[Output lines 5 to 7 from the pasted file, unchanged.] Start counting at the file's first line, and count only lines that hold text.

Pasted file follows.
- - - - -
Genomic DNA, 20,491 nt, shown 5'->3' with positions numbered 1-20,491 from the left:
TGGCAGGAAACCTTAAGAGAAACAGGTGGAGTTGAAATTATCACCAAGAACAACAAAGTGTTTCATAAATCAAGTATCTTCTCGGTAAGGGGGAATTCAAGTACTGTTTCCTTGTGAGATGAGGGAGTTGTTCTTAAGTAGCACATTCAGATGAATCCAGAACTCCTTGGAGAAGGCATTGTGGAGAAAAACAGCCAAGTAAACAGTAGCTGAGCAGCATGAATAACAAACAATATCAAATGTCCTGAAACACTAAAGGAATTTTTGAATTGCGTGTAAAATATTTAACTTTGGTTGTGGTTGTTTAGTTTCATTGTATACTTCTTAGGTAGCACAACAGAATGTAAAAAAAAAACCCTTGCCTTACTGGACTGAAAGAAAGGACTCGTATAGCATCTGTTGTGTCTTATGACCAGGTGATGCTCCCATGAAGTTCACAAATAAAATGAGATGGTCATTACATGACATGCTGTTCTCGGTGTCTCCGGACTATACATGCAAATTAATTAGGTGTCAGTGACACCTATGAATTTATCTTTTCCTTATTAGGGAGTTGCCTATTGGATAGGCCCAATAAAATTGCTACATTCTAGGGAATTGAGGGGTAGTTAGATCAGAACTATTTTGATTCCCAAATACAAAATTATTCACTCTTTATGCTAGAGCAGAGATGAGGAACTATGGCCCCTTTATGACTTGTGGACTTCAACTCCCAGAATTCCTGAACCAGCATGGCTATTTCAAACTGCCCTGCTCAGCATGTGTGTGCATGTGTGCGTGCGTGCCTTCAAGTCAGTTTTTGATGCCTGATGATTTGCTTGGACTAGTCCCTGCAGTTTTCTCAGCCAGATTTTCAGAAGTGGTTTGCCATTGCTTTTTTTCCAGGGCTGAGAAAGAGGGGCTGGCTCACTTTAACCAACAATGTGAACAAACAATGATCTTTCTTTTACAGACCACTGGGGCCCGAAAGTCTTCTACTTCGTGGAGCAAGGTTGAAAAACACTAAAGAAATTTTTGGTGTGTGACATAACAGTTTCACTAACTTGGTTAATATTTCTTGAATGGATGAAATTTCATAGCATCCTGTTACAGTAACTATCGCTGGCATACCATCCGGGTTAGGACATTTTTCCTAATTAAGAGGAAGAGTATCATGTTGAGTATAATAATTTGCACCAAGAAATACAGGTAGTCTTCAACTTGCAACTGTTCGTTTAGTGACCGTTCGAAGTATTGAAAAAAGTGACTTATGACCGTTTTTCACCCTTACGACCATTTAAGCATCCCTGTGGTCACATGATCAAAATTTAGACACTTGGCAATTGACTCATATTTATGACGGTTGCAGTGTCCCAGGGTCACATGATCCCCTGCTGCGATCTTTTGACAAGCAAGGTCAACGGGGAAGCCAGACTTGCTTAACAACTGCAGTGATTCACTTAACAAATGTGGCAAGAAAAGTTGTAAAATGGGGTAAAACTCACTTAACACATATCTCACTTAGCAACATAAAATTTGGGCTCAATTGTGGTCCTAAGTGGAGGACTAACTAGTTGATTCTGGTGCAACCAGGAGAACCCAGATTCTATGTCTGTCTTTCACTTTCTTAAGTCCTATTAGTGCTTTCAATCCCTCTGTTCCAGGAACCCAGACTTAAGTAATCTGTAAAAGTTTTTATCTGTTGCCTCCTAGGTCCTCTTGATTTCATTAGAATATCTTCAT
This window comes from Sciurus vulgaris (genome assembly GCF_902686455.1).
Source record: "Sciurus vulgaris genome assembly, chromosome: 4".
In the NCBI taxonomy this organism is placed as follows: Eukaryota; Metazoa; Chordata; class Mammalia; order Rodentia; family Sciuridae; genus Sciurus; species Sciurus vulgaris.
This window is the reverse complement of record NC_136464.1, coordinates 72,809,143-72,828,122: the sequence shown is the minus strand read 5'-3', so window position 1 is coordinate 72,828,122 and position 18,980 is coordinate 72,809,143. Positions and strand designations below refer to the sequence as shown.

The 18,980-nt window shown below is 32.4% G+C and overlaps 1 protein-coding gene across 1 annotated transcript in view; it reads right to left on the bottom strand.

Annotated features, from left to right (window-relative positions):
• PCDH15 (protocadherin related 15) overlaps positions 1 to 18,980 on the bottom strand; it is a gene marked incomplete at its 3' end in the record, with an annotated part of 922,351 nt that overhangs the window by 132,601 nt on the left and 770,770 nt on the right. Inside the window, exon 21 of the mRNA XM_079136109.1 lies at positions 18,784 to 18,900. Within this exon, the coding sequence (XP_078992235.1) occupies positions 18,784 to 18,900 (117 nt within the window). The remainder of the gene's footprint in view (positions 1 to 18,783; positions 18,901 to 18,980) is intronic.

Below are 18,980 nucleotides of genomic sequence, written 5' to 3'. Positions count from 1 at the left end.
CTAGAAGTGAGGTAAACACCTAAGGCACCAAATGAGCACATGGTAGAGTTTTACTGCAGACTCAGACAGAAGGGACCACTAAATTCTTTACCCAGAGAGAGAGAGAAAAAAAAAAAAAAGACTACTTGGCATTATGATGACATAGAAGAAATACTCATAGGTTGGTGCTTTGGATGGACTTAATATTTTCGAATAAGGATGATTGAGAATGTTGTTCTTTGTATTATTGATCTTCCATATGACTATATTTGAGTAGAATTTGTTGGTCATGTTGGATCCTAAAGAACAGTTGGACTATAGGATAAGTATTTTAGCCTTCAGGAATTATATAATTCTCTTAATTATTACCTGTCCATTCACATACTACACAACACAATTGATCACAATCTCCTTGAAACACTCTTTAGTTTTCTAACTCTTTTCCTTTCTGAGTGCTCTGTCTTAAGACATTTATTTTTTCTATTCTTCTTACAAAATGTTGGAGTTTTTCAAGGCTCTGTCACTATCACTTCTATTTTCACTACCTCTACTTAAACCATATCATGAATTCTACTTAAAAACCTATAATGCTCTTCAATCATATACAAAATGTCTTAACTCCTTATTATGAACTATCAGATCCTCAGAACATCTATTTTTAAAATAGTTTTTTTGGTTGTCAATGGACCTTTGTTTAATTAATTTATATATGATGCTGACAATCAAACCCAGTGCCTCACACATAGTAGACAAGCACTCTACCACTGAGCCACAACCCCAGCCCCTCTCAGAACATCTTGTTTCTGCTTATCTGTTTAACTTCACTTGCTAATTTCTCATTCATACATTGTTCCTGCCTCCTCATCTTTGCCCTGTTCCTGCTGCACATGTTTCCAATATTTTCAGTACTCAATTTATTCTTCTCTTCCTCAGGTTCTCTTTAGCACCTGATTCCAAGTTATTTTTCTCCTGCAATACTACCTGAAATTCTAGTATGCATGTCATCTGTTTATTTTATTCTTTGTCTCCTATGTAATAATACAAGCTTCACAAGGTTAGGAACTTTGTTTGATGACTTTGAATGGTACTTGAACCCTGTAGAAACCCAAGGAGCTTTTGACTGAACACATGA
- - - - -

In the NCBI taxonomy this organism is placed as follows: Eukaryota; Metazoa; Chordata; class Mammalia; order Rodentia; family Sciuridae; genus Sciurus; species Sciurus vulgaris.
This window is the reverse complement of record NC_136464.1, coordinates 72,809,143-72,828,122: the sequence shown is the minus strand read 5'-3', so window position 1 is coordinate 72,828,122 and position 18,980 is coordinate 72,809,143. Positions and strand designations below refer to the sequence as shown.

The 18,980-nt window shown below is 32.4% G+C and overlaps 1 protein-coding gene across 1 annotated transcript in view; it reads right to left on the bottom strand.